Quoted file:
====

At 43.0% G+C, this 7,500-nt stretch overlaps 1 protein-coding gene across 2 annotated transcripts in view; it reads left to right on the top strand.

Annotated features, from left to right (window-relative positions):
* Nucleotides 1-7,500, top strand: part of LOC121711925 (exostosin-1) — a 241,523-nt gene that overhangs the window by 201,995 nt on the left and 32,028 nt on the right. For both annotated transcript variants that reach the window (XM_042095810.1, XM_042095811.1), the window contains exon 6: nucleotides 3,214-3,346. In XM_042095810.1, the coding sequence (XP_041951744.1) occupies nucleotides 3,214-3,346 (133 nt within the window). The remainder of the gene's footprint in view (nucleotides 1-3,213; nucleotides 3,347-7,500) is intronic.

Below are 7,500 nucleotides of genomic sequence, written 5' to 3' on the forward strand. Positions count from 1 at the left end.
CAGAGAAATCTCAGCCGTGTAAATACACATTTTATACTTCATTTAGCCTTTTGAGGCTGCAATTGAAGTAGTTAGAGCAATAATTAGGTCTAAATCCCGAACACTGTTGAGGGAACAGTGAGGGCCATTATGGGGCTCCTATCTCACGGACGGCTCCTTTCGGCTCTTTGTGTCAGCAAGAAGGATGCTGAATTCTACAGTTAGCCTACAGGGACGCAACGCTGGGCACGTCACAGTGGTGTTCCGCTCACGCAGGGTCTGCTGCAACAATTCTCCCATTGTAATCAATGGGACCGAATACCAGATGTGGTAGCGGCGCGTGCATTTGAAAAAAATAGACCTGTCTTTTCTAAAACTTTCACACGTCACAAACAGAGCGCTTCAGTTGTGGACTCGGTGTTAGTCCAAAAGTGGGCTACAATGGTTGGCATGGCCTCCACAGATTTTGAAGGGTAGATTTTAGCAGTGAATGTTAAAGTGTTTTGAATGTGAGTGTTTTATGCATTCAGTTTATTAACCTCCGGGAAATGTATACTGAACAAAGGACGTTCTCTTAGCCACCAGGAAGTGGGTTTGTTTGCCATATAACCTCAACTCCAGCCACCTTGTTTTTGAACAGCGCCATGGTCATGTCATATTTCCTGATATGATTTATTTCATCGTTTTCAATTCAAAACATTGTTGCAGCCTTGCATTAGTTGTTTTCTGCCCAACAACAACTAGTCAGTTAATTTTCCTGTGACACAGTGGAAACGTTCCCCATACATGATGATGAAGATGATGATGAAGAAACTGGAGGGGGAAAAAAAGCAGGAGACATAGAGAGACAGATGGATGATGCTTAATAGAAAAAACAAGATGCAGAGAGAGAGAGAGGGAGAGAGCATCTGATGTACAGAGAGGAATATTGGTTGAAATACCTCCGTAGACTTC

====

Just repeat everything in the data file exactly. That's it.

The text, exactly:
At 43.0% G+C, this 7,500-nt stretch overlaps 1 protein-coding gene across 2 annotated transcripts in view; it reads left to right on the top strand.

Annotated features, from left to right (window-relative positions):
* Nucleotides 1-7,500, top strand: part of LOC121711925 (exostosin-1) — a 241,523-nt gene that overhangs the window by 201,995 nt on the left and 32,028 nt on the right. For both annotated transcript variants that reach the window (XM_042095810.1, XM_042095811.1), the window contains exon 6: nucleotides 3,214-3,346. In XM_042095810.1, the coding sequence (XP_041951744.1) occupies nucleotides 3,214-3,346 (133 nt within the window). The remainder of the gene's footprint in view (nucleotides 1-3,213; nucleotides 3,347-7,500) is intronic.

Below are 7,500 nucleotides of genomic sequence, written 5' to 3' on the forward strand. Positions count from 1 at the left end.
CAGAGAAATCTCAGCCGTGTAAATACACATTTTATACTTCATTTAGCCTTTTGAGGCTGCAATTGAAGTAGTTAGAGCAATAATTAGGTCTAAATCCCGAACACTGTTGAGGGAACAGTGAGGGCCATTATGGGGCTCCTATCTCACGGACGGCTCCTTTCGGCTCTTTGTGTCAGCAAGAAGGATGCTGAATTCTACAGTTAGCCTACAGGGACGCAACGCTGGGCACGTCACAGTGGTGTTCCGCTCACGCAGGGTCTGCTGCAACAATTCTCCCATTGTAATCAATGGGACCGAATACCAGATGTGGTAGCGGCGCGTGCATTTGAAAAAAATAGACCTGTCTTTTCTAAAACTTTCACACGTCACAAACAGAGCGCTTCAGTTGTGGACTCGGTGTTAGTCCAAAAGTGGGCTACAATGGTTGGCATGGCCTCCACAGATTTTGAAGGGTAGATTTTAGCAGTGAATGTTAAAGTGTTTTGAATGTGAGTGTTTTATGCATTCAGTTTATTAACCTCCGGGAAATGTATACTGAACAAAGGACGTTCTCTTAGCCACCAGGAAGTGGGTTTGTTTGCCATATAACCTCAACTCCAGCCACCTTGTTTTTGAACAGCGCCATGGTCATGTCATATTTCCTGATATGATTTATTTCATCGTTTTCAATTCAAAACATTGTTGCAGCCTTGCATTAGTTGTTTTCTGCCCAACAACAACTAGTCAGTTAATTTTCCTGTGACACAGTGGAAACGTTCCCCATACATGATGATGAAGATGATGATGAAGAAACTGGAGGGGGAAAAAAAGCAGGAGACATAGAGAGACAGATGGATGATGCTTAATAGAAAAAACAAGATGCAGAGAGAGAGAGAGGGAGAGAGCATCTGATGTACAGAGAGGAATATTGGTTGAAATACCTCCGTAGACTTC